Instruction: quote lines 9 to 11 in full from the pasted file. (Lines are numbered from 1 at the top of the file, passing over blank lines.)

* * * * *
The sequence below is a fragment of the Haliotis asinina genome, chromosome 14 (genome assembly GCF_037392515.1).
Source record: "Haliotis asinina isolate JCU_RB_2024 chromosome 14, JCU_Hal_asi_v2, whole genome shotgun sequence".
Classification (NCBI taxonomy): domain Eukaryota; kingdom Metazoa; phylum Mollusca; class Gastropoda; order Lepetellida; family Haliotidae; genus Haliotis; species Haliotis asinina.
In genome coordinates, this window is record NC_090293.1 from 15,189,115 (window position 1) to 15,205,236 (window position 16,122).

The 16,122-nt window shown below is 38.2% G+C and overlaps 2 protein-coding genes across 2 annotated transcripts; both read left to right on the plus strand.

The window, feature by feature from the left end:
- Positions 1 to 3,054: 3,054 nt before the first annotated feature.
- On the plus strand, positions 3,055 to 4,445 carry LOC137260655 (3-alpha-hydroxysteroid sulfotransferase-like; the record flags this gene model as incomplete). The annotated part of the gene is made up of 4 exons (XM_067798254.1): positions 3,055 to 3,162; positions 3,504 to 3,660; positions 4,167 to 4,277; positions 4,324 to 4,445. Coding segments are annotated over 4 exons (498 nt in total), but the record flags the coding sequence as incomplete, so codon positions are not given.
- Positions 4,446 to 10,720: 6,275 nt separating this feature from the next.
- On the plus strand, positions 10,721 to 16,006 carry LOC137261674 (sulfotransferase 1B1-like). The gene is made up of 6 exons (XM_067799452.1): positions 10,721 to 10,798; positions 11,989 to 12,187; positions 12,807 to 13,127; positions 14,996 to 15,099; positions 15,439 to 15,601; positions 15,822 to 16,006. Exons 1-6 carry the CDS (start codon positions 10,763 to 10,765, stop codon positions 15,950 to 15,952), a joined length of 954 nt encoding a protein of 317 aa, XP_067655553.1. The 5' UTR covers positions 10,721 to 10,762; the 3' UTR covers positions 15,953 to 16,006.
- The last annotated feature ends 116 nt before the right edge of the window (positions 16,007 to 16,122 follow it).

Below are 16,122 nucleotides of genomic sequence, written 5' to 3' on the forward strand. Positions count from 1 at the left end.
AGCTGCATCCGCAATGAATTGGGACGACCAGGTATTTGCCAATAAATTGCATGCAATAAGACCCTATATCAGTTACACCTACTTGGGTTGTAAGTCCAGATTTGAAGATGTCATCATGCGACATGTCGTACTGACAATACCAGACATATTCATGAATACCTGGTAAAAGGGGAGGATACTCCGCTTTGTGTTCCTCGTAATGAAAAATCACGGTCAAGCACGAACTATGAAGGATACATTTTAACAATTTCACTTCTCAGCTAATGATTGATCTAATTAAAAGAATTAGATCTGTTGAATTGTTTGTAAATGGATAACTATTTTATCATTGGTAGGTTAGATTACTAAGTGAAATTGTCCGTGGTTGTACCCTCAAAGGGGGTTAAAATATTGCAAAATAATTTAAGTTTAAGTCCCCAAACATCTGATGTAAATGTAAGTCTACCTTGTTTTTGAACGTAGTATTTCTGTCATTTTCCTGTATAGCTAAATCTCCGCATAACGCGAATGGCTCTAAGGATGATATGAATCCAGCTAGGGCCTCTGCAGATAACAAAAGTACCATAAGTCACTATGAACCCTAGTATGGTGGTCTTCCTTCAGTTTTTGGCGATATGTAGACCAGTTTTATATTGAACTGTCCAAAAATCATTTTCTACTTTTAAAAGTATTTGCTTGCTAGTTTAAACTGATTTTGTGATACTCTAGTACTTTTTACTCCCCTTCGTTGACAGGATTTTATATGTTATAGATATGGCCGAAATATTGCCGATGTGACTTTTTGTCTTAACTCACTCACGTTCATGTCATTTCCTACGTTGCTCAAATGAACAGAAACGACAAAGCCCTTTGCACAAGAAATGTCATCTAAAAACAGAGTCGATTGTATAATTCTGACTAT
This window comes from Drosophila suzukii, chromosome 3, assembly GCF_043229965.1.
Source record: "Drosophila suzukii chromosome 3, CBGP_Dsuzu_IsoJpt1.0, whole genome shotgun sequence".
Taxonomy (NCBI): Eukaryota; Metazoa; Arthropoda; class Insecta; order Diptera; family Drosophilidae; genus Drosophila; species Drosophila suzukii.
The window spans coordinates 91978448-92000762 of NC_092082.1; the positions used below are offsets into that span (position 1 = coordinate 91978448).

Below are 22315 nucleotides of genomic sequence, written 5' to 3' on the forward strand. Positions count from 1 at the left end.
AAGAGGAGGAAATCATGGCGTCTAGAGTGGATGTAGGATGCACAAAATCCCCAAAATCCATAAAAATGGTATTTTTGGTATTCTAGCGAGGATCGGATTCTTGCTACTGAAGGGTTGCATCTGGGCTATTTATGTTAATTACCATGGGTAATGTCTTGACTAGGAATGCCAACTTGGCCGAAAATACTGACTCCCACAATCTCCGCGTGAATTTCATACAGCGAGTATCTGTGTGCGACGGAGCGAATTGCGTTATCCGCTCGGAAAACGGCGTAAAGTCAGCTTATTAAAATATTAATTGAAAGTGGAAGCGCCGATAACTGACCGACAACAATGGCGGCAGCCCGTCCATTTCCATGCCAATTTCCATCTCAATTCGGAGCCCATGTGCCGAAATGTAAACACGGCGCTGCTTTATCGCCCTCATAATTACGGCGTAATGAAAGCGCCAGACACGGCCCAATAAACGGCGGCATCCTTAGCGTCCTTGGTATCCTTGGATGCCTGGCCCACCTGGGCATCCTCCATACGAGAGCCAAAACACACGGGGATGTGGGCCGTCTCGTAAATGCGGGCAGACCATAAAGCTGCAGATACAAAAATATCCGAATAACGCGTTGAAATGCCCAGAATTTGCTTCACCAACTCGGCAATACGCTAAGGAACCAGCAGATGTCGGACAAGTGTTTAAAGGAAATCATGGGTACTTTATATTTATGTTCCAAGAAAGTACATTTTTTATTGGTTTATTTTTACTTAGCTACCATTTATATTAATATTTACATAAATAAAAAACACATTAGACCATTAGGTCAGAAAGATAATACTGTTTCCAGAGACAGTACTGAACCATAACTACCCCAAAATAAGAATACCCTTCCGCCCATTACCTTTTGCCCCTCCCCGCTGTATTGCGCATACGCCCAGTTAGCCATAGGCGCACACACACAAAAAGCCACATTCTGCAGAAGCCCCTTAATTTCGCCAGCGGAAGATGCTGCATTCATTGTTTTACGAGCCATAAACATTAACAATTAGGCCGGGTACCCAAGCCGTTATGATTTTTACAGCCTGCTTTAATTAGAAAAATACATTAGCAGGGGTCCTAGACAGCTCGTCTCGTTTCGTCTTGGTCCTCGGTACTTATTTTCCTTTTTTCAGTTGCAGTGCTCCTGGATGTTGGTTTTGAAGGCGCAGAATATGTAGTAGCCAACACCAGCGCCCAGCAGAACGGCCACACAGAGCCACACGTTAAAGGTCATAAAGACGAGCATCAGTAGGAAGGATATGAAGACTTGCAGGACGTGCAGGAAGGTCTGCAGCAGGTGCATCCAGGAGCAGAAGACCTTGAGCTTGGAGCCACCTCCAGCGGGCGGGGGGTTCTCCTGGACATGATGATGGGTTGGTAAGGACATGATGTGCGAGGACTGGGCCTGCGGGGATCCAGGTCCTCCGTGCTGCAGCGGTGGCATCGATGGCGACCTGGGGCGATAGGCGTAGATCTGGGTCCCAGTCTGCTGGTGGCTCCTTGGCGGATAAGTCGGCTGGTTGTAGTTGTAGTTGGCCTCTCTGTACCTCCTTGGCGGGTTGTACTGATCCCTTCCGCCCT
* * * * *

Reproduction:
- Positions 4,446 to 10,720: 6,275 nt separating this feature from the next.
- On the plus strand, positions 10,721 to 16,006 carry LOC137261674 (sulfotransferase 1B1-like). The gene is made up of 6 exons (XM_067799452.1): positions 10,721 to 10,798; positions 11,989 to 12,187; positions 12,807 to 13,127; positions 14,996 to 15,099; positions 15,439 to 15,601; positions 15,822 to 16,006. Exons 1-6 carry the CDS (start codon positions 10,763 to 10,765, stop codon positions 15,950 to 15,952), a joined length of 954 nt encoding a protein of 317 aa, XP_067655553.1. The 5' UTR covers positions 10,721 to 10,762; the 3' UTR covers positions 15,953 to 16,006.
- The last annotated feature ends 116 nt before the right edge of the window (positions 16,007 to 16,122 follow it).